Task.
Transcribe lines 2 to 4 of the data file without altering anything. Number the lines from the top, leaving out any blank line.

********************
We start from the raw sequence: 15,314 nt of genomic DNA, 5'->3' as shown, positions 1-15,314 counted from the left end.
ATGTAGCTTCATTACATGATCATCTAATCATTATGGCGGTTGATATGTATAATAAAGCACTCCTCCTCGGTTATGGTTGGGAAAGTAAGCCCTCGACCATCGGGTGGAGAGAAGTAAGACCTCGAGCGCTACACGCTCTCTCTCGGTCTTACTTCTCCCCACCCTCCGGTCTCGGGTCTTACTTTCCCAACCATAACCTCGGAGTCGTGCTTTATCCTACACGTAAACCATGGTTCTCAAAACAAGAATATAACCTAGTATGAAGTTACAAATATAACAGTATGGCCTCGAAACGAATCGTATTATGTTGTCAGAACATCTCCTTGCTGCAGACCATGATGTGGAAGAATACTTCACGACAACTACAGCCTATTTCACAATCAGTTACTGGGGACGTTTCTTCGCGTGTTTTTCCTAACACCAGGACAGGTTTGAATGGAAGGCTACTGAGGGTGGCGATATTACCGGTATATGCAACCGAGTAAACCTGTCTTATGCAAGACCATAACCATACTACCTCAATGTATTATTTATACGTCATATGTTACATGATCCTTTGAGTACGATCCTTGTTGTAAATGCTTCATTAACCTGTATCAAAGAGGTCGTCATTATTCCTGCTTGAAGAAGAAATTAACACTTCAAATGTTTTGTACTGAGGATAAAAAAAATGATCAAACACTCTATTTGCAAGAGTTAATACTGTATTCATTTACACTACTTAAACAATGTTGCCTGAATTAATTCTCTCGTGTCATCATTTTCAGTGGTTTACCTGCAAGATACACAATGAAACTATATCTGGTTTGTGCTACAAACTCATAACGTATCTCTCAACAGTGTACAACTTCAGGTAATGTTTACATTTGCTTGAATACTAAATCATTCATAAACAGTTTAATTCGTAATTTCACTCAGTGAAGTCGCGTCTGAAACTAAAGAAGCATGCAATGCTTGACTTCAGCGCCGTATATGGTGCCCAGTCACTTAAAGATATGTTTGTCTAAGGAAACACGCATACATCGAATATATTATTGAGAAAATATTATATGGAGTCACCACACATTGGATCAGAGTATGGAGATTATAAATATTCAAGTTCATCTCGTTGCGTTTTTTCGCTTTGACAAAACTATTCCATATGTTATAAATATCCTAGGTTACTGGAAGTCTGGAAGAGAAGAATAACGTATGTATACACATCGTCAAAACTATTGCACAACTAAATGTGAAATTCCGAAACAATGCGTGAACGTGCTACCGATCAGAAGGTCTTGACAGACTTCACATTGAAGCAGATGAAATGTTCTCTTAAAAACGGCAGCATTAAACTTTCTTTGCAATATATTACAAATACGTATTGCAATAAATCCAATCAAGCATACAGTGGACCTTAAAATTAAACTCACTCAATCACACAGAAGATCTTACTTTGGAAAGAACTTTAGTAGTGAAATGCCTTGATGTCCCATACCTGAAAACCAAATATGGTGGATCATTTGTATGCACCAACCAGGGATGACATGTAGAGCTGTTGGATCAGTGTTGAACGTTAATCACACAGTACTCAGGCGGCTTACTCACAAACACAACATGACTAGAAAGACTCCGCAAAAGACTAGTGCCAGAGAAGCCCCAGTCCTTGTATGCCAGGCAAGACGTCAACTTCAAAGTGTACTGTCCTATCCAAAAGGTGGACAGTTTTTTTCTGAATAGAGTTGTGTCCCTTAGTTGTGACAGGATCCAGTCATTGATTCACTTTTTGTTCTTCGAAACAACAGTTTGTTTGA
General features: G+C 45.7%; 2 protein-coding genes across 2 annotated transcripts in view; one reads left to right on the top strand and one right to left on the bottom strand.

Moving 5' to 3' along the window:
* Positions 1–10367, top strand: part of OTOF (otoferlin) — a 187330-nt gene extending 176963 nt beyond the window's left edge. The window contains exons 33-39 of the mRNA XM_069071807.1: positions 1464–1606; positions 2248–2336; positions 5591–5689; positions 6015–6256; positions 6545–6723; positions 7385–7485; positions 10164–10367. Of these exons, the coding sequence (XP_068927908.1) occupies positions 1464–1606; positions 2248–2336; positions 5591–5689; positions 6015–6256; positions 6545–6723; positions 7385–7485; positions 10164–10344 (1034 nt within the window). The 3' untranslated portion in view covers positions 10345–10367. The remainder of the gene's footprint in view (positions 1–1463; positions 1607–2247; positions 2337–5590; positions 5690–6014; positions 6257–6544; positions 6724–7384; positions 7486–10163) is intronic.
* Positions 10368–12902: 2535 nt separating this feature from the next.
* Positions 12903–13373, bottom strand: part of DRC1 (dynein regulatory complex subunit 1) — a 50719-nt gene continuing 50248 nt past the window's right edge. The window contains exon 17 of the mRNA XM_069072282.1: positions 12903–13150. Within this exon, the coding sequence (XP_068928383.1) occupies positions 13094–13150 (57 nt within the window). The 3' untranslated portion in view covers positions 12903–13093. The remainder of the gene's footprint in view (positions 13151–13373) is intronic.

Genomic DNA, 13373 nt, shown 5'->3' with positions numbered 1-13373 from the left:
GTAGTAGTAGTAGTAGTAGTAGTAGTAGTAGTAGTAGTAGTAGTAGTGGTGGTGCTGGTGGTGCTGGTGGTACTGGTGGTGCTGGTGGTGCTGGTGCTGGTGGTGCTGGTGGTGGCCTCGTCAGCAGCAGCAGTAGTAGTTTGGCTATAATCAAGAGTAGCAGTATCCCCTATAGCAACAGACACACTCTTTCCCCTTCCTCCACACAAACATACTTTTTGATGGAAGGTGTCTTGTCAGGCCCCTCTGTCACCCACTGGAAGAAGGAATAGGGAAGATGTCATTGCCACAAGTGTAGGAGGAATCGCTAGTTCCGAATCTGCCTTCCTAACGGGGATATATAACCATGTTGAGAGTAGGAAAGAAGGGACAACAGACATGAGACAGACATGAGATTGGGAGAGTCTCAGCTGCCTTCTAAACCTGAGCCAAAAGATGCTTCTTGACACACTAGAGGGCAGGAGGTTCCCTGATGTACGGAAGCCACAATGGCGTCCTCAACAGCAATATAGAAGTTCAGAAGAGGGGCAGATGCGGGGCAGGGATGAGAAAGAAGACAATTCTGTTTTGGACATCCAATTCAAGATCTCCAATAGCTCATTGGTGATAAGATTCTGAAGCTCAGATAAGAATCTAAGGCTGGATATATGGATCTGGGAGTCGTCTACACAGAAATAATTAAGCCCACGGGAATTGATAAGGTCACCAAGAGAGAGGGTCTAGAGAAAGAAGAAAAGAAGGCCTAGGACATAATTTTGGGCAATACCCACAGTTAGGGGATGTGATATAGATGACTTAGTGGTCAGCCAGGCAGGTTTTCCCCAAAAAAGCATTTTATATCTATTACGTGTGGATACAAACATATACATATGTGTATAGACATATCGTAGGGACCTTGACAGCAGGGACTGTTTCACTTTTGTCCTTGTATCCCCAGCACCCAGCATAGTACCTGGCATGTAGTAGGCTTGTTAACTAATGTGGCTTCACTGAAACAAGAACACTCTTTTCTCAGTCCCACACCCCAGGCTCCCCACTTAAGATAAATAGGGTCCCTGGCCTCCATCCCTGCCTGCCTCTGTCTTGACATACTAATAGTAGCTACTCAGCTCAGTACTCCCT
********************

ATGTAGCTTCATTACATGATCATCTAATCATTATGGCGGTTGATATGTATAATAAAGCACTCCTCCTCGGTTATGGTTGGGAAAGTAAGCCCTCGACCATCGGGTGGAGAGAAGTAAGACCTCGAGCGCTACACGCTCTCTCTCGGTCTTACTTCTCCCCACCCTCCGGTCTCGGGTCTTACTTTCCCAACCATAACCTCGGAGTCGTGCTTTATCCTACACGTAAACCATGGTTCTCAAAACAAGAATATAACCTAGTATGAAGTTACAAATATAACAGTATGGCCTCGAAACGAATCGTATTATGTTGTCAGAACATCTCCTTGCTGCAGACCATGATGTGGAAGAATACTTCACGACAACTACAGCCTATTTCACAATCAGTTACTGGGGACGTTTCTTCGCGTGTTTTTCCTAACACCAGGACAGGTTTGAATGGAAGGCTACTGAGGGTGGCGATATTACCGGTATATGCAACCGAGTAAACCTGTCTTATGCAAGACCATAACCATACTACCTCAATGTATTATTTATACGTCATATGTTACATGATCCTTTGAGTACGATCCTTGTTGTAAATGCTTCATTAACCTGTATCAAAGAGGTCGTCATTATTCCTGCTTGAAGAAGAAATTAACACTTCAAATGTTTTGTACTGAGGATAAAAAAAATGATCAAACACTCTATTTGCAAGAGTTAATACTGTATTCATTTACACTACTTAAACAATGTTGCCTGAATTAATTCTCTCGTGTCATCATTTTCAGTGGTTTACCTGCAAGATACACAATGAAACTATATCTGGTTTGTGCTACAAACTCATAACGTATCTCTCAACAGTGTACAACTTCAGGTAATGTTTACATTTGCTTGAATACTAAATCATTCATAAACAGTTTAATTCGTAATTTCACTCAGTGAAGTCGCGTCTGAAACTAAAGAAGCATGCAATGCTTGACTTCAGCGCCGTATATGGTGCCCAGTCACTTAAAGATATGTTTGTCTAAGGAAACACGCATACATCGAATATATTATTGAGAAAATATTATATGGAGTCACCACACATTGGATCAGAGTATGGAGATTATAAATATTCAAGTTCATCTCGTTGCGTTTTTTCGCTTTGACAAAACTATTCCATATGTTATAAATATCCTAGGTTACTGGAAGTCTGGAAGAGAAGAATAACGTATGTATACACATCGTCAAAACTATTGCACAACTAAATGTGAAATTCCGAAACAATGCGTGAACGTGCTACCGATCAGAAGGTCTTGACAGACTTCACATTGAAGCAGATGAAATGTTCTCTTAAAAACGGCAGCATTAAACTTTCTTTGCAATATATTACAAATACGTATTGCAATAAATCCAATCAAGCATACAGTGGACCTTAAAATTAAACTCACTCAATCACACAGAAGATCTTACTTTGGAAAGAACTTTAGTAGTGAAATGCCTTGATGTCCCATACCTGAAAACCAAATATGGTGGATCATTTGTATGCACCAACCAGGGATGACATGTAGAGCTGTTGGATCAGTGTTGAACGTTAATCACACAGTACTCAGGCGGCTTACTCACAAACACAACATGACTAGAAAGACTCCGCAAAAGACTAGTGCCAGAGAAGCCCCAGTCCTTGTATGCCAGGCAAGACGTCAACTTCAAAGTGTACTGTCCTATCCAAAAGGTGGACAGTTTTTTTCTGAATAGAGTTGTGTCCCTTAGTTGTGACAGGATCCAGTCATTGATTCACTTTTTGTTCTTCGAAACAACAGTTTGTTTGA
General features: G+C 45.7%; 2 protein-coding genes across 2 annotated transcripts in view; one reads left to right on the top strand and one right to left on the bottom strand.

Moving 5' to 3' along the window: